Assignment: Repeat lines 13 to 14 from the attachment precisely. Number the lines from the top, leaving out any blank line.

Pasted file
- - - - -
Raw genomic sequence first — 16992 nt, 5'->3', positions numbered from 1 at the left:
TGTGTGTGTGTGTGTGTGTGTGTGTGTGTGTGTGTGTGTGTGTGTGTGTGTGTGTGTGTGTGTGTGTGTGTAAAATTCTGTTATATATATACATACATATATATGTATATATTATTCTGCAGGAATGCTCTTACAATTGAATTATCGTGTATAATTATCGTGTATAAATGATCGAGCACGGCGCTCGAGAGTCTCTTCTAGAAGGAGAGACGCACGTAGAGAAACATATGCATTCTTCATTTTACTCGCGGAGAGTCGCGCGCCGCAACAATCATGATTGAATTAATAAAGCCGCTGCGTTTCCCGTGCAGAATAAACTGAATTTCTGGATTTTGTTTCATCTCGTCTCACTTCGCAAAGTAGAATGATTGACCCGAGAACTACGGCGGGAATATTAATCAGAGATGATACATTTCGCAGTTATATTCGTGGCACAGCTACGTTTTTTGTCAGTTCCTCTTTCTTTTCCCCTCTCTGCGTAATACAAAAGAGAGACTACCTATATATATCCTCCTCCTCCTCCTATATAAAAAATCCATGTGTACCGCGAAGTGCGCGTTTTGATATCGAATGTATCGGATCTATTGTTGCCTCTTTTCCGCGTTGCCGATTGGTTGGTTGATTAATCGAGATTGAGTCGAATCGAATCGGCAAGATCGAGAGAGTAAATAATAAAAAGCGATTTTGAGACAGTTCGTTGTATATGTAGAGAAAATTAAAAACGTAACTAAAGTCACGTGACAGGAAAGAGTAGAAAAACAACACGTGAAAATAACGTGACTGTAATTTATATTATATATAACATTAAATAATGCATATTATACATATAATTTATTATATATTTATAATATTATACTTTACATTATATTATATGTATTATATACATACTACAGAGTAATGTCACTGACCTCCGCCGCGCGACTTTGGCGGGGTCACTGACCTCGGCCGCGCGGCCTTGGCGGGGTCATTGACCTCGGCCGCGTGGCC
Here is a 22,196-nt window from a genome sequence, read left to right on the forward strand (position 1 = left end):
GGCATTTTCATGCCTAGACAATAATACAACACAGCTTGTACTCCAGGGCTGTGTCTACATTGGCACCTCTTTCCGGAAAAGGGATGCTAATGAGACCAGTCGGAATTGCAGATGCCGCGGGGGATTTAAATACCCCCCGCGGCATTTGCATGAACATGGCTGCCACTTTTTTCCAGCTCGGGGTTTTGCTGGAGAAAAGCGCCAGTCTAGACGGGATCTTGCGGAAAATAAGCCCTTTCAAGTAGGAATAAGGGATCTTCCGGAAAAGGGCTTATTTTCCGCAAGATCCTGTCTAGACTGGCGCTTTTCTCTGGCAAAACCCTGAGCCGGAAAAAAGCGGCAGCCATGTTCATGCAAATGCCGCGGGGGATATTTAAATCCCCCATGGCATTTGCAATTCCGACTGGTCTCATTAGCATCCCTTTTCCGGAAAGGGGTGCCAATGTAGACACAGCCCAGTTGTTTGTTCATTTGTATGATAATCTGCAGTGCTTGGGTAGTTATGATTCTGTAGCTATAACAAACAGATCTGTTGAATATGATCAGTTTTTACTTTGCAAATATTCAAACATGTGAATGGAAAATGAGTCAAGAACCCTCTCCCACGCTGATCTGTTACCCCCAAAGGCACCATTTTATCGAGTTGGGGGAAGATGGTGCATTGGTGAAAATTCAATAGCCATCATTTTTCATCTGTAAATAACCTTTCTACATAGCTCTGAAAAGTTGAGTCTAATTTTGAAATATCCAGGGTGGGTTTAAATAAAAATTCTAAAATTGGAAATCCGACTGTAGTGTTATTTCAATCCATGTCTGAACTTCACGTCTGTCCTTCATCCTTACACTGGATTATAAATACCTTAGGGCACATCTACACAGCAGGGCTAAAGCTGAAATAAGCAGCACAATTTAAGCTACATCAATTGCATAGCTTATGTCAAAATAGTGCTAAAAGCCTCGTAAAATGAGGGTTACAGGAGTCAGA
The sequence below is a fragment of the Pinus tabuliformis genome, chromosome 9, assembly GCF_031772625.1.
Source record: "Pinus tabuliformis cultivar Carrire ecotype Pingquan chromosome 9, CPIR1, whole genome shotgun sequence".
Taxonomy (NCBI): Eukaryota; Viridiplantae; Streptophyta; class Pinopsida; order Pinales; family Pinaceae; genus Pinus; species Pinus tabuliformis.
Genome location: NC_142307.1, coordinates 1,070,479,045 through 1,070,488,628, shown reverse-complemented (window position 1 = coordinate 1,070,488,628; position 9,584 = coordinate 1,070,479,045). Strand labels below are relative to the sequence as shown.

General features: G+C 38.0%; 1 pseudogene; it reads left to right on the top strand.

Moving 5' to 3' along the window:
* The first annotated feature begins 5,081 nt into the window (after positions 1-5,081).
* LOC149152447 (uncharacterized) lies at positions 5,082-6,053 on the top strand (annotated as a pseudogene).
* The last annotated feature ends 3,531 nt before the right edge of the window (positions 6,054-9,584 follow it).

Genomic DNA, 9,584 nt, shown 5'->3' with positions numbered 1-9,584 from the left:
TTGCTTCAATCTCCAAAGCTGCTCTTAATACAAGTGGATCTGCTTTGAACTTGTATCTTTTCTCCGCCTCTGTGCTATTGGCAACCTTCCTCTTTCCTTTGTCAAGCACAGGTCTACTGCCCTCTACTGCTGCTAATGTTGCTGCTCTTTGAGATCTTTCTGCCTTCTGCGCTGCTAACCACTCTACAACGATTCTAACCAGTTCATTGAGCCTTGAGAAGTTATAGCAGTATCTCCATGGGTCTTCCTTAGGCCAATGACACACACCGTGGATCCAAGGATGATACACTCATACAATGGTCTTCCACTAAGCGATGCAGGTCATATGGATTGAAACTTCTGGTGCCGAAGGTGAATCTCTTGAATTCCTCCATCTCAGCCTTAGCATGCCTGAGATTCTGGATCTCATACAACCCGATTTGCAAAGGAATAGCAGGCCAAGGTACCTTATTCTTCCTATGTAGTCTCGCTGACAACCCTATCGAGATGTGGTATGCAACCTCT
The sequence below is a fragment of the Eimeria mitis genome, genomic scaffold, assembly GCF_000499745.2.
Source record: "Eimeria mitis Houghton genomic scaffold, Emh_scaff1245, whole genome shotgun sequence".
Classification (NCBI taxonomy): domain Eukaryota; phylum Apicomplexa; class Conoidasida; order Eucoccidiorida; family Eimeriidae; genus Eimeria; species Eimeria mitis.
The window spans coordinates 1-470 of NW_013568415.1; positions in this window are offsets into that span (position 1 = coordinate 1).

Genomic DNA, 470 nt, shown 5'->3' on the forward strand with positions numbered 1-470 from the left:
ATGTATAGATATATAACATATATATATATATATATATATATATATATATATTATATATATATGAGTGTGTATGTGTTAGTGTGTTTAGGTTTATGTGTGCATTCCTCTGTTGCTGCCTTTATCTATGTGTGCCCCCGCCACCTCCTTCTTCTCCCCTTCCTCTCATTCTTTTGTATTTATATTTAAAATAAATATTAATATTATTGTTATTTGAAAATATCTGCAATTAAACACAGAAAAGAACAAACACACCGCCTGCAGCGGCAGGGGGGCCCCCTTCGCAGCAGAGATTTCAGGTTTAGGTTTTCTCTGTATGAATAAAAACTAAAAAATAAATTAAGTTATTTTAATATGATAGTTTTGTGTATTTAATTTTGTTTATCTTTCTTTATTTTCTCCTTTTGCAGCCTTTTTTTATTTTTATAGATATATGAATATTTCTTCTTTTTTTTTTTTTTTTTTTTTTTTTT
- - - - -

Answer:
* The last annotated feature ends 3,531 nt before the right edge of the window (positions 6,054-9,584 follow it).

Genomic DNA, 9,584 nt, shown 5'->3' with positions numbered 1-9,584 from the left: